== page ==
Cardiovascular disease (CVD) affects the heart and blood vessels, leading to heart attacks and strokes. CVD is the #1 cause of death in the U.S., claiming over 650,000 lives per year, even though a large majority of heart disease and stroke events are preventable through lifestyle changes. Tests that screen for cardiovascular disease include cholesterol screening, glucose screenings, c-reactive protein screening, and more.
Tests that Screen for Cardiovascular (Heart) Disease
Monitoring your blood pressure is arguably the easiest way to ensure heart health. By keeping your blood pressure within the healthy range (below 120/80 mm Hg), you reduce the strain on your heart, arteries, and kidneys. Blood pressure monitors are not just available in a doctor’s office but are also often located in grocery stores, pharmacies, and other community spaces. Read up on the correct way to measure and interpret your blood pressure to be in control of your heart health.
Heart disease screenings also include a cholesterol screening, called a Lipid Panel, which requires a blood sample. Sometimes the provider will offer a finger-stick blood sample to measure cholesterol levels to determine your risk of developing atherosclerosis. With Mira, the customer service team can help you find a nearby location for a same-day lab test.
Measuring your glucose is not only an important heart disease screening but also an important diabetes screening. High blood glucose, or “blood sugar,” puts you at risk for developing insulin resistance, prediabetes, and diabetes. The A1C test measures your average blood sugar levels over the past three months. If you are overweight, you are at higher risk for having high blood sugar and should seek additional heart disease screenings as well.
C-reactive Protein Screening
C-reactive protein is an indicator of inflammation in the body and can suggest the presence of atherosclerosis. When arteries are blocked with plaque, the body releases this protein. A simple finger-prick test can inform you if you have abnormal levels of c-reactive protein in your blood.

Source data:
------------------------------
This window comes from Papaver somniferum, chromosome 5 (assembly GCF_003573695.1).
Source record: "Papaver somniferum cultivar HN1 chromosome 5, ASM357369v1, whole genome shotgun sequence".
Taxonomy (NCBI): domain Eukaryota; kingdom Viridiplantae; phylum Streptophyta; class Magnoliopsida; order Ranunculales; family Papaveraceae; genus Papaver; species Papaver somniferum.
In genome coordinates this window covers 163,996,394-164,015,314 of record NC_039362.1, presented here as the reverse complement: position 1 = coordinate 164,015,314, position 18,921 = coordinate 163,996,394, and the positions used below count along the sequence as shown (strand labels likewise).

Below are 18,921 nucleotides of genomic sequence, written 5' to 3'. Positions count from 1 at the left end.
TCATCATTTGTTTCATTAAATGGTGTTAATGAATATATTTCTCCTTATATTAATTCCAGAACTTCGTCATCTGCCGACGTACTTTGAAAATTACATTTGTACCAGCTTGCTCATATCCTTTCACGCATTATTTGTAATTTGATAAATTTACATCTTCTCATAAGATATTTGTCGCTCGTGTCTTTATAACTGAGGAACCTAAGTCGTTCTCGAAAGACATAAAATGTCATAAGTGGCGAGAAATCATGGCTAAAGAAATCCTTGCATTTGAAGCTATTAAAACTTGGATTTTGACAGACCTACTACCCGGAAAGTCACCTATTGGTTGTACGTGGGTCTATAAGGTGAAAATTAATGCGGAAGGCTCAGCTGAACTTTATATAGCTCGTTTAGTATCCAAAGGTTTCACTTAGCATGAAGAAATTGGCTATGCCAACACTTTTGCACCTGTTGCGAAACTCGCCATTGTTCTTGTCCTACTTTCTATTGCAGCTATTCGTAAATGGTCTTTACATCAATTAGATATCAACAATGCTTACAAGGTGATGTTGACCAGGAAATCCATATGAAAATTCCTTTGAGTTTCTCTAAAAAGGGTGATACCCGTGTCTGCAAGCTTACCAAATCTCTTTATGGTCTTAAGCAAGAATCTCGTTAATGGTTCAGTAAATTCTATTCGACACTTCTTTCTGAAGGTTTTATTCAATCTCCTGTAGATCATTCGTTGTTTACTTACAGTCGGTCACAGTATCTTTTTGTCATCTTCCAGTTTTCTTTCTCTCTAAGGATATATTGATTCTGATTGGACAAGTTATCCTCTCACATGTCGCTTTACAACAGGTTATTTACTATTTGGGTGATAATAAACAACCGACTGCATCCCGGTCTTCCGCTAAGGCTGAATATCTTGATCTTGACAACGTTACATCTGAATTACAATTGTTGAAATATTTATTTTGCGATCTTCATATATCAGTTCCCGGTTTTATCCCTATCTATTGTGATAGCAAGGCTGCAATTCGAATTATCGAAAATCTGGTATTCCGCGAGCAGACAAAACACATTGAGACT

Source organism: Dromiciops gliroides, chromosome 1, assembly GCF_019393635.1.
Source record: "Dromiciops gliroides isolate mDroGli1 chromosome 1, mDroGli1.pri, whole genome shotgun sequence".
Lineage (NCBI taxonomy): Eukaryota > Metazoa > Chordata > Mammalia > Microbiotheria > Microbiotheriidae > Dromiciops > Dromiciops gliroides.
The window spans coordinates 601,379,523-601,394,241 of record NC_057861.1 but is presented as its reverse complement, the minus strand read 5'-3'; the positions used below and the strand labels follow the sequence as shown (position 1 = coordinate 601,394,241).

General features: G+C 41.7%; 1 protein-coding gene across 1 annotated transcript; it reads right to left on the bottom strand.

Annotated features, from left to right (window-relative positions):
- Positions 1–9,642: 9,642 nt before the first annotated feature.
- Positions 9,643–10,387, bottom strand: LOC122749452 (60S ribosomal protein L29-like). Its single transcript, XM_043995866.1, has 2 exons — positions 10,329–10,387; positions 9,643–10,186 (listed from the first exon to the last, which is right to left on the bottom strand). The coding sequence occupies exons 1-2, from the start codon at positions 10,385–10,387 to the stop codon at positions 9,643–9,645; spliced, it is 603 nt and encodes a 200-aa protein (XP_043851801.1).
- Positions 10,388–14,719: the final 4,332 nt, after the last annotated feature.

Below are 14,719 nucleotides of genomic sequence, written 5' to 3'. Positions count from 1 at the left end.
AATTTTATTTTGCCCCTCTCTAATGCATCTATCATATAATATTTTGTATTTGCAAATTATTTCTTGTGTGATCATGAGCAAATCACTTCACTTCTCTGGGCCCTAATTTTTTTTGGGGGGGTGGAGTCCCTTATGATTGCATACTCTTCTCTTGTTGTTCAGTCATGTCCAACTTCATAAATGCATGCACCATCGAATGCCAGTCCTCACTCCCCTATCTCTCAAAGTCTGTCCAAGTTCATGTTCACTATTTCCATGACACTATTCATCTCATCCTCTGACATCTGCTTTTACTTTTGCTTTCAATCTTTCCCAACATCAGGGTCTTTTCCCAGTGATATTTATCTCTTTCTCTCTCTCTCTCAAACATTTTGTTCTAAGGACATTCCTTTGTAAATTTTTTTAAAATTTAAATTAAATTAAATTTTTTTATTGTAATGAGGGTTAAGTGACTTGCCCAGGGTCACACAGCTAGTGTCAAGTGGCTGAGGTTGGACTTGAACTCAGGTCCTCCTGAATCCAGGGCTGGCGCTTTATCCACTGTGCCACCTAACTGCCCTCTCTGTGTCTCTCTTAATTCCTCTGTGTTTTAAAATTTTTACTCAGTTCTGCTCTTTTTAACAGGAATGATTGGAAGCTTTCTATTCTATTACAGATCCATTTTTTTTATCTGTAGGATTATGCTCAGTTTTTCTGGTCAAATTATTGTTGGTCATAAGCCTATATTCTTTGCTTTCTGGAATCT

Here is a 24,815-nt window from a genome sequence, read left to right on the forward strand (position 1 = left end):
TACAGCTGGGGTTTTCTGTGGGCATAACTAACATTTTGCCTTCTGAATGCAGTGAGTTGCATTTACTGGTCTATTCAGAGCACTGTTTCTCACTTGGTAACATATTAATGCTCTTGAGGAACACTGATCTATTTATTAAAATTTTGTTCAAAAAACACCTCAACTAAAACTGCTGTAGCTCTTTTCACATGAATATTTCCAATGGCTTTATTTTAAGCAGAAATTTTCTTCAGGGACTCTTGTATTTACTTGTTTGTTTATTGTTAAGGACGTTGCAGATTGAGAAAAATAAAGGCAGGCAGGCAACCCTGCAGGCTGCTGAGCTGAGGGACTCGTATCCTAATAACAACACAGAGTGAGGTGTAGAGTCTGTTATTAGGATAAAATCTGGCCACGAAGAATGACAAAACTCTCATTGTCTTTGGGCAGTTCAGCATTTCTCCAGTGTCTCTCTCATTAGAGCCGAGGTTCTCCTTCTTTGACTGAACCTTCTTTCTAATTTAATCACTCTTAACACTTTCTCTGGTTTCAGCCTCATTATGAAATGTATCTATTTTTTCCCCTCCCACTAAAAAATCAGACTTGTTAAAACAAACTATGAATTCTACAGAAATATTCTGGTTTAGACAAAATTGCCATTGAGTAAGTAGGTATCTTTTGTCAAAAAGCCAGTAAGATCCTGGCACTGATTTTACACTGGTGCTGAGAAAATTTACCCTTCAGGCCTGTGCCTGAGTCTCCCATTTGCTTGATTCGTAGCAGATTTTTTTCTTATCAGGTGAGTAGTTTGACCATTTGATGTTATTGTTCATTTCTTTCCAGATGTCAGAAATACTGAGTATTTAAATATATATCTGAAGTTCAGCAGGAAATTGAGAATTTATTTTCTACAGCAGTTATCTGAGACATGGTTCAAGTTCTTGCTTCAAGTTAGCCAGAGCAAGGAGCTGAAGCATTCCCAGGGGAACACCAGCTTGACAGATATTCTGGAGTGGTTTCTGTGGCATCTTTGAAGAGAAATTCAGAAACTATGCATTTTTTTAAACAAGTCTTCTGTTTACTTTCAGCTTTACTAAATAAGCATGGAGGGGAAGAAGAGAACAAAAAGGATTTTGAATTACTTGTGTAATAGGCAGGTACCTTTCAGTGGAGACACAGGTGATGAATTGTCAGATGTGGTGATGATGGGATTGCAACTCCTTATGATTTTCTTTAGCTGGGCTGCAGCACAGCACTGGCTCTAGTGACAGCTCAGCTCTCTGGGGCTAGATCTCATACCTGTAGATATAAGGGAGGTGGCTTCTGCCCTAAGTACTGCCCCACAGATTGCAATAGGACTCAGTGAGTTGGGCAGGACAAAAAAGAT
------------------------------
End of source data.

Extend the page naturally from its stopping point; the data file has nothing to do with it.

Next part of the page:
Carotid Artery Ultrasound (Plaque) Screening
In addition to blood tests, there are various invasive and non-invasive heart disease screenings. One common screening is the Carotid Artery Ultrasound Screening that identifies black build-up in the two large blood vessels in the neck. Using ultrasound technology, this non-invasive test measures your blood flow and creates images for your physician to review. Adults over 40 years old with two or more risk factors can discuss this option with their doctor.
Peripheral Artery Disease (PAD) Ultrasound
While the Carotid Artery Ultrasound Screening focuses on arteries in the neck, the PAD ultrasound screens for plaque buildup in the arteries that supply the legs, people who have diabetes or are smokers are at the highest risk for PAD due to reduced circulation.
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EKG screenings can detect irregular heartbeats known as Atrial Fibrillation. Someone who has an irregular heartbeat is at higher risk for blood clots which can cause a stroke. Many people living with Atrial Fibrillation do not know it, making EKG screening especially important.
Recommended Schedule for Heart Disease Screening
|Blood Pressure||Each regular healthcare visit or at least once per year if blood pressure is less than 120/80 mm Hg|
|Cholesterol (lipid panel)||Every 4-6 years for normal-risk adults; more often, if any, you have elevated risk for heart disease and stroke|
|Blood Glucose (A1C)||At least every three years for people 45+ or more if you are at increased risk for diabetes.|
|C-reactive protein||For those at high risk for heart attacks|
|Discuss smoking, physical activity, and diet||Each regular healthcare visit with a provider|
What is Heart Disease
Cardiovascular disease can mean several things, including heart disease, heart attacks, and strokes. Most heart disease complications result from atherosclerosis which is a buildup of plaque in the arteries. When this blockage prevents blood flow, a clot forms and can cause heart attacks and strokes.
A heart attack occurs when the blot clot cuts off blood flow of an artery completely and part of the muscle supplied dies. Most people survive their first heart attack, but it is definitely a call for help from your heart. Your doctor may recommend blood pressure or cholesterol medication and lifestyle changes (like diet and exercise) depending on the severity of the heart attack.